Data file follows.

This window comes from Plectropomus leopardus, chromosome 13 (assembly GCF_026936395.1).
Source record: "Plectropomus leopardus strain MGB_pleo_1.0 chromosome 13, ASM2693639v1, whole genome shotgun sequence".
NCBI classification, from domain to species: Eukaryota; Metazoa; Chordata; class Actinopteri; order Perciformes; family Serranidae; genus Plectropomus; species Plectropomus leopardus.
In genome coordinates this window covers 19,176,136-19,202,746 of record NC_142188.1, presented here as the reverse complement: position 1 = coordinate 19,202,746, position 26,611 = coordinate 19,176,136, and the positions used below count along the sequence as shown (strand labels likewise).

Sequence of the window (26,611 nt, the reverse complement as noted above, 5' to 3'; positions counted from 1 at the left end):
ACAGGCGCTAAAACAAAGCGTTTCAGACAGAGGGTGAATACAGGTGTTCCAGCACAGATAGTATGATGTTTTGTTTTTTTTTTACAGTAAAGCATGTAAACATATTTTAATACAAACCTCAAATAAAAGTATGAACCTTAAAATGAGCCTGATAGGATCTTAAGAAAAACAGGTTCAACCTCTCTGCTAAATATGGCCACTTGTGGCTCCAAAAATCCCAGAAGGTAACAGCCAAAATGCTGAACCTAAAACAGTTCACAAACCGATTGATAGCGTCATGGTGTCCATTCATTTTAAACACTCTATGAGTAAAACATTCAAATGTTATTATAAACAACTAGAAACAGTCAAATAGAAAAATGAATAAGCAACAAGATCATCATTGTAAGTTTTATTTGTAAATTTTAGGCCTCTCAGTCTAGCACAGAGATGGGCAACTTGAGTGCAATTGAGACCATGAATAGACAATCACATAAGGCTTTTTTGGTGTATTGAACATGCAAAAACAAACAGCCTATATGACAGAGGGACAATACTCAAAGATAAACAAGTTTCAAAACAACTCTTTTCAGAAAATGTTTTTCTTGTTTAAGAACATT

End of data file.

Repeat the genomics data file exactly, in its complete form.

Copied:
This window comes from Plectropomus leopardus, chromosome 13 (assembly GCF_026936395.1).
Source record: "Plectropomus leopardus strain MGB_pleo_1.0 chromosome 13, ASM2693639v1, whole genome shotgun sequence".
NCBI classification, from domain to species: Eukaryota; Metazoa; Chordata; class Actinopteri; order Perciformes; family Serranidae; genus Plectropomus; species Plectropomus leopardus.
In genome coordinates this window covers 19,176,136-19,202,746 of record NC_142188.1, presented here as the reverse complement: position 1 = coordinate 19,202,746, position 26,611 = coordinate 19,176,136, and the positions used below count along the sequence as shown (strand labels likewise).

Sequence of the window (26,611 nt, the reverse complement as noted above, 5' to 3'; positions counted from 1 at the left end):
ACAGGCGCTAAAACAAAGCGTTTCAGACAGAGGGTGAATACAGGTGTTCCAGCACAGATAGTATGATGTTTTGTTTTTTTTTTACAGTAAAGCATGTAAACATATTTTAATACAAACCTCAAATAAAAGTATGAACCTTAAAATGAGCCTGATAGGATCTTAAGAAAAACAGGTTCAACCTCTCTGCTAAATATGGCCACTTGTGGCTCCAAAAATCCCAGAAGGTAACAGCCAAAATGCTGAACCTAAAACAGTTCACAAACCGATTGATAGCGTCATGGTGTCCATTCATTTTAAACACTCTATGAGTAAAACATTCAAATGTTATTATAAACAACTAGAAACAGTCAAATAGAAAAATGAATAAGCAACAAGATCATCATTGTAAGTTTTATTTGTAAATTTTAGGCCTCTCAGTCTAGCACAGAGATGGGCAACTTGAGTGCAATTGAGACCATGAATAGACAATCACATAAGGCTTTTTTGGTGTATTGAACATGCAAAAACAAACAGCCTATATGACAGAGGGACAATACTCAAAGATAAACAAGTTTCAAAACAACTCTTTTCAGAAAATGTTTTTCTTGTTTAAGAACATT